How did you find out you were sick? What events led to the diagnosis?
I was getting frequent nosebleeds, I was tired all of the time and I got fevers and chills at night. My mom took me to the emergency room in my hometown and they had me take a blood test. A couple days later, I saw a doctor in Red Deer who sent me to the children’s oncology ward at the U of A hospital. My symptoms were detected very early so there were not enough blast cells to confirm that it was cancer. I was treated a few months for an infectious disease. The medication I was given cleared the symptoms but when I stopped taking it, the signs came back. My bone marrow exam revealed that it was leukemia.
It was treated over the course of a year by chemotherapy. I was cancer free for about 3 years. In August 2004, I found a lump in my testicle and a biopsy confirmed that it was cancer. I underwent a stem cell transfusion in February 2005.
What year was it? What was your age at the time?
I was first diagnosed in September 2001 at 15 years of age and then again September 2004 when I was 18.
At what level of education were you at diagnosis?
I was in Grade 9 and then again when I was beginning post-secondary.
Do you work? Yes.
What was your diagnosis?
Acute Lymphocytic Leukemia or A.L.L.
What are your career goals?
Currently, I am pursuing public relations.
What were your first thoughts when diagnosed?
I was told early on that cancer was a possible diagnosis. When I was finally told that’s what I had, it was a relief.
The second time was very similar. I was told it might be cancer again and then, when it was, I felt devastated. At the same time, I took it step by step and tried to live my life as normally as I could until my body wouldn’t let me anymore.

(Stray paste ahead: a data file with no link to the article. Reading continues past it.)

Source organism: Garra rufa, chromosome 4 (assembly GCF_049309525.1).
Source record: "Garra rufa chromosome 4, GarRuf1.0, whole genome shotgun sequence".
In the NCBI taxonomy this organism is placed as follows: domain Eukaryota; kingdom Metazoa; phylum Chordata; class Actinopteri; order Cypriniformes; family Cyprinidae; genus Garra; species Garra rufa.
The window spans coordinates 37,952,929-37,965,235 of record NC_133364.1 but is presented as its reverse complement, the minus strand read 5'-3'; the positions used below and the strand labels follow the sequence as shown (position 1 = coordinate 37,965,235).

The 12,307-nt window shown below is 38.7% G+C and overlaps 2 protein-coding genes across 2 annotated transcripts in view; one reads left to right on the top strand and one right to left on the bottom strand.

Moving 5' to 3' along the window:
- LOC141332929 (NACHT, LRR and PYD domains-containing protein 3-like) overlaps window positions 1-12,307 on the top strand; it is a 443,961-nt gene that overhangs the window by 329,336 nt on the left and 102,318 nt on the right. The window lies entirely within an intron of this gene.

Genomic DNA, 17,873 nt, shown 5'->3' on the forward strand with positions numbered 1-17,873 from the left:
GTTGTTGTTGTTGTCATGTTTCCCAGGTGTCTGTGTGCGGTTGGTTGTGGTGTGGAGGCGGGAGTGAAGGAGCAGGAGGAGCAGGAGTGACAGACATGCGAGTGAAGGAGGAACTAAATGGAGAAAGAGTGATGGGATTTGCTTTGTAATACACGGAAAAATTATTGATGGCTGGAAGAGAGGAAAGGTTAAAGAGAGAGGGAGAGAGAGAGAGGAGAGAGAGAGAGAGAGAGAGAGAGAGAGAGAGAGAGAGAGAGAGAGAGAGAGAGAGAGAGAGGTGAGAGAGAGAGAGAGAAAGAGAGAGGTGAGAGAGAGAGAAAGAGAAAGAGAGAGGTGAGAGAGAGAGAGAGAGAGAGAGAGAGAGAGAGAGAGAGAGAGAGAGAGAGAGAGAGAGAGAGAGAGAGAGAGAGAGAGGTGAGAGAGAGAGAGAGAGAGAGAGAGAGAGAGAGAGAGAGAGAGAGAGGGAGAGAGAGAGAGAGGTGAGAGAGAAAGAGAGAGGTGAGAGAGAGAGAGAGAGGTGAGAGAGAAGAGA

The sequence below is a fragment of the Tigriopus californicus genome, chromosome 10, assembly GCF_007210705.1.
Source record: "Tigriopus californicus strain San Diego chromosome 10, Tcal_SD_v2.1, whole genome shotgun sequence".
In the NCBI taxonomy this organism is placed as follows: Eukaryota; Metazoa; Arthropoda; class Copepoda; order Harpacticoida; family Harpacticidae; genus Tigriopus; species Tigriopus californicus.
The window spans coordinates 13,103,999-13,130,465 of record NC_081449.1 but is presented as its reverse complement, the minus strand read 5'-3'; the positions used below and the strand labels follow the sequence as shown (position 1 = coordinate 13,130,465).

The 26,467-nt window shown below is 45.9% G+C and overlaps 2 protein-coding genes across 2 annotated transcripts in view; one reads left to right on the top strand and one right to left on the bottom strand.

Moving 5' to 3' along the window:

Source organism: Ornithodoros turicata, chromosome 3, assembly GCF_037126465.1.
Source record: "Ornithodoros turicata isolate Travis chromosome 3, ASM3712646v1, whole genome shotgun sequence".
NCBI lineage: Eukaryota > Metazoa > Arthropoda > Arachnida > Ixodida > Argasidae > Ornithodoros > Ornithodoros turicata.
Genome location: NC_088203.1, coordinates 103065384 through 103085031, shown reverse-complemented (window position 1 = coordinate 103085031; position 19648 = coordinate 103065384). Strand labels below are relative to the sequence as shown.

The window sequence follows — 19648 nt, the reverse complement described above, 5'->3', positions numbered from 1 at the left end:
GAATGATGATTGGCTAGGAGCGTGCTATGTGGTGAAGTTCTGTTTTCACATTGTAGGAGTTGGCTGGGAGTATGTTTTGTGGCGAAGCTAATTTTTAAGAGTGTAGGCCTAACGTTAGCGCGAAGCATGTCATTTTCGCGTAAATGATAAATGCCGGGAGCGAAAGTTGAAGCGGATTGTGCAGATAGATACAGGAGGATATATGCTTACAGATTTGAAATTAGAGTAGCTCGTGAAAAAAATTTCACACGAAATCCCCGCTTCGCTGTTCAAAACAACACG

How did your family react?
My family was upset, but nobody knew what to expect so they didn’t know how to react. My parents visited me every weekend that they could and supported me a lot. I was very fortunate that my grandma was able to stay with me for a couple months prior to my transplant.
How did your friends react?
My friends were introduced to the idea of me having cancer gradually. I didn’t act much different so I wasn’t treated differently. A lot of people avoided the subject and eventually, I think people forgot about it. The second time, my friends were mostly disappointed that I had to go through it again.
What did your treatment consist of?
Medical Side: My first diagnosis was treated with in-patient and outpatient chemo. My bone marrow transplant was much more invasive and included harsher chemotherapy as well as radiation.
Non-Medical Side: The worst thing for me was losing my independence and my dignity. I take pride in my appearance and how others see me. I am the type of person that needs at least an hour to myself in the morning to get collected and be ready to see people. I became very depressed and stopped caring about myself. I believe that to be whole our physical, emotional, and spiritual sides have to be connected. When one is out of order, they all seem to fall apart. I became very disconnected in all of these areas and, as a result, I shut myself off from everything. I didn’t want to experience what I was going through so I became dependent on morphine and tuned myself out of what was happening around me.